17 US states, DC take to court in battle against student visa ban

Seventeen US states and the District of Columbia are suing the administration of President Donald Trump over recent rule stripping foreign students of their visas.
17 US states, DC take to court in battle against student visa ban

US President Donald Trump arrives to deliver a press conference in the Rose Garden of the White House in Washington, DC, on Tuesday.

Seventeen US states and the District of Columbia are suing the administration of President Donald Trump over the federal government’s recent rule stripping foreign students of their visas if the institution they are enrolled in only offers online teaching, due to the coronavirus pandemic.

Led by the Massachusetts attorney general’s office, the lawsuit came exactly one week after the US Department of Homeland Security and Immigration and Customs Enforcement released guidelines to invalidate foreign students’ F-1 and M-1 visas if the educational institution they are enrolled in switches to online-only courses, possibly depriving them of their legal status to stay in the United States.

“The Trump Administration didn’t even attempt to explain the basis for this senseless rule, which forces schools to choose between keeping their international students enrolled and protecting the health and safety of their campuses,” Massachusetts Attorney General Maura Healey said in a statement.

The lawsuit, filed in the US District Court in Boston, sought an injunction to stop the entire rule from going into effect, accusing the federal government of engaging in a “cruel, abrupt, and unlawful action to expel international students amidst the pandemic that has wrought death and disruption across the United States.”

The lawsuit alleged that the administration’s “actions are arbitrary, capricious, and an abuse of discretion because they reverse previous guidance without explanation, input, or rationale,” adding that the new guidelines violated “‘the Administrative Procedure Act’ and fail to consider the need to protect public health and safety amidst the ongoing COVID-19 pandemic.”

“The lawsuit includes a request for immediate preliminary relief blocking the rule from going into effect while the case is litigated, and the attorneys general have requested a hearing as soon as possible,” the Massachusetts attorney general’s office said in a statement.

ICE’s controversial order said that international students who are only offered online courses in the upcoming semester “must depart the country or take other measures, such as transferring to a school with in-person instruction to remain in lawful status.”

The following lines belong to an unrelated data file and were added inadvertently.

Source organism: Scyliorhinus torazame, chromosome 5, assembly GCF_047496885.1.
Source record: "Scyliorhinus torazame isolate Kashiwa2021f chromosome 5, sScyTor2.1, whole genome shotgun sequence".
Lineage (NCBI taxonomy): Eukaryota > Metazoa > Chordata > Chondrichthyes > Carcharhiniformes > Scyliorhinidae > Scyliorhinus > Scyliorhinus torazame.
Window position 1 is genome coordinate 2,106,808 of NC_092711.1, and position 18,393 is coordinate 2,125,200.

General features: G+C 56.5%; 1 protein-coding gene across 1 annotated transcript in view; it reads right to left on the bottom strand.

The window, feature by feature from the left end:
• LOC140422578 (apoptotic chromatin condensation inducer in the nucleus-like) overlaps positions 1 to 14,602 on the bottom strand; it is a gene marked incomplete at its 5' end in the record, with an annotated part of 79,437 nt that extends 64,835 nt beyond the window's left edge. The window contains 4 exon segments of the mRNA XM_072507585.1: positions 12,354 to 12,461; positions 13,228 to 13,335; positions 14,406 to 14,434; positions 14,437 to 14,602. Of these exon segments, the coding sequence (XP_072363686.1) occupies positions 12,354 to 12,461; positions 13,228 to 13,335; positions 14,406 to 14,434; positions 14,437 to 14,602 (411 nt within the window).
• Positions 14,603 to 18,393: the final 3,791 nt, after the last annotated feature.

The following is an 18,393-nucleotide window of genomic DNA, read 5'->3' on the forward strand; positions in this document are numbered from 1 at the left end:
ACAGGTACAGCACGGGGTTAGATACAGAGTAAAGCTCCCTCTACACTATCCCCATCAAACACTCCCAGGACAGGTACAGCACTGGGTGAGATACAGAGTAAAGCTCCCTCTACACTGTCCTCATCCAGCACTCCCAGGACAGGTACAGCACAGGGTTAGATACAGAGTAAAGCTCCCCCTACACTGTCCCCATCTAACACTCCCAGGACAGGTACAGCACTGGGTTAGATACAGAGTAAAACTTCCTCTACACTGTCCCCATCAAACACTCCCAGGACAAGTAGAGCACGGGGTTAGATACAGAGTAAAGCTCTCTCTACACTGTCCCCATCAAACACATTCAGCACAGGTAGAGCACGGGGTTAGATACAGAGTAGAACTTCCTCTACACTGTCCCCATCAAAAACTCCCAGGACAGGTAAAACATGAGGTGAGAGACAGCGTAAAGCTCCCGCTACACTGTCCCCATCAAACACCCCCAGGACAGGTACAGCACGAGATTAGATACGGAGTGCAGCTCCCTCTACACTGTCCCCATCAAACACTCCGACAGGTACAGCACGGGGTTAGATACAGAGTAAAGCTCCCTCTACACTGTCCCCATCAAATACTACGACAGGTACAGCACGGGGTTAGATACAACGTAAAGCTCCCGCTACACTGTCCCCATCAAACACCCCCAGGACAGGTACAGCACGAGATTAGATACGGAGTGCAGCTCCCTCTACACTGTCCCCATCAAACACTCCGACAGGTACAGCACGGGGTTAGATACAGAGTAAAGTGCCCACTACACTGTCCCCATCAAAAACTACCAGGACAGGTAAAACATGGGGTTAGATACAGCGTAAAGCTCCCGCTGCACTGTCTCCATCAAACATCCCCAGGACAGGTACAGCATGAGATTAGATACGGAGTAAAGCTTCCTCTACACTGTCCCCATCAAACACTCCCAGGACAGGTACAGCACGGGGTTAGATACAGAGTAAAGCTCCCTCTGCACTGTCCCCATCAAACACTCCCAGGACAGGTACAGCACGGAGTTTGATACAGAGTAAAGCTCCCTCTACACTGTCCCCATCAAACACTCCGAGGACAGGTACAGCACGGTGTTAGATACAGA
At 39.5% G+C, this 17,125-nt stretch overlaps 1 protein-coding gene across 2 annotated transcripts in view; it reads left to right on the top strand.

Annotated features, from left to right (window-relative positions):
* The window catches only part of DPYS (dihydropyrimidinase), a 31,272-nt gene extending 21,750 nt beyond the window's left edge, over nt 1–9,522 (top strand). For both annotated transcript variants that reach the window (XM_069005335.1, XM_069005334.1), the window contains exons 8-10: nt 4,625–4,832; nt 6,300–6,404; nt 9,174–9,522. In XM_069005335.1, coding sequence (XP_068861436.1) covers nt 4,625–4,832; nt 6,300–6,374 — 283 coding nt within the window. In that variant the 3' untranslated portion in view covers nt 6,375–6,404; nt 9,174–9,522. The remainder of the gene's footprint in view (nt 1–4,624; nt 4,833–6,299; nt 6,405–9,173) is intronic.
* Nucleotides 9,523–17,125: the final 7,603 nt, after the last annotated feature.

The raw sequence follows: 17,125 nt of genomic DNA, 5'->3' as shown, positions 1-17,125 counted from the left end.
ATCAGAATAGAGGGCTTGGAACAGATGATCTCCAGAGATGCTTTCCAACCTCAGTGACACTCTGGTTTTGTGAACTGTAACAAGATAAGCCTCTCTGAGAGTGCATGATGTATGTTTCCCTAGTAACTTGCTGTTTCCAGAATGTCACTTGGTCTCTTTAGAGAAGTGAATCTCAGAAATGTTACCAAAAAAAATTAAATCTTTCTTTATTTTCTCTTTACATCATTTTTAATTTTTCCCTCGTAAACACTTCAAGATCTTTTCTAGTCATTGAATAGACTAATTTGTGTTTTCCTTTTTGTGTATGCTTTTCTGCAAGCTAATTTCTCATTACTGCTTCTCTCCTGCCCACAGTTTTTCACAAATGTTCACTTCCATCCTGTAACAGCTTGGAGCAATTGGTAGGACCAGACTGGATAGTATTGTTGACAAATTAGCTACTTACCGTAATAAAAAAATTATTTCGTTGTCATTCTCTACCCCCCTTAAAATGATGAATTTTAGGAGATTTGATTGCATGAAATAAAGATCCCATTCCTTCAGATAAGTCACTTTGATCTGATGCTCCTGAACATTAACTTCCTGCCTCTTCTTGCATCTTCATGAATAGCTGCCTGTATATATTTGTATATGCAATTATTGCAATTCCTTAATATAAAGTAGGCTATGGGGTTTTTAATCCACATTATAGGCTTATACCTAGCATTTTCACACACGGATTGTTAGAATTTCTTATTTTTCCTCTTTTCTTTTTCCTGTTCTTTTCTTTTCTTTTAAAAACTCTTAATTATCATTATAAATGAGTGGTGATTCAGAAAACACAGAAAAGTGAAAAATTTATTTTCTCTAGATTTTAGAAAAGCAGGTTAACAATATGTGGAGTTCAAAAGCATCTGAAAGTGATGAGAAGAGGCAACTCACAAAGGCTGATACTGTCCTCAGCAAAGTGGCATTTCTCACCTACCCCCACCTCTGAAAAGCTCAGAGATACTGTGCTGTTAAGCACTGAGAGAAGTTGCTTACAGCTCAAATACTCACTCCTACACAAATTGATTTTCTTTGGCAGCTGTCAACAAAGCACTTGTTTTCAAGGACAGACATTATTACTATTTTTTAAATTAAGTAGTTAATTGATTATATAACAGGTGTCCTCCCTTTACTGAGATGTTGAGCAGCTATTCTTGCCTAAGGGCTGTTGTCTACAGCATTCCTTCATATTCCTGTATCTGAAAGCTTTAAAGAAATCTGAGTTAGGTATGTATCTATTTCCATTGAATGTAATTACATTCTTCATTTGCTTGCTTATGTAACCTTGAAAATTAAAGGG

Those who violate the rules “may face immigration consequences including, but not limited to, the initiation of removal proceedings,” ICE said. While the US government typically requires international students to take most classes in person, ICE offered flexibility in March, allowing the students to take online courses throughout the duration of the coronavirus pandemic.

Harvard University and the Massachusetts Institute of Technology filed a lawsuit, also in the US District Court in Boston, on July 8 seeking a temporary restraining order.

“ICE’s action proceeded without any indication of having considered the health of students, faculty, university staff, or communities ... or the absence of other options for universities to provide their curricula to many of their international students,” the lawsuit by the two prestigious universities read.

Fifty-nine colleges in 24 states and Washington, DC, including Georgetown, Princeton, Stanford and Yale, filed a brief on Sunday backing Harvard and MIT.

“A fundamental principle of administrative law is that the government must provide a reasoned explanation for its actions and consider all important aspects of a problem before imposing burdens on regulated parties,” the brief said.

“The July 6 Directive fails this basic requirement.”

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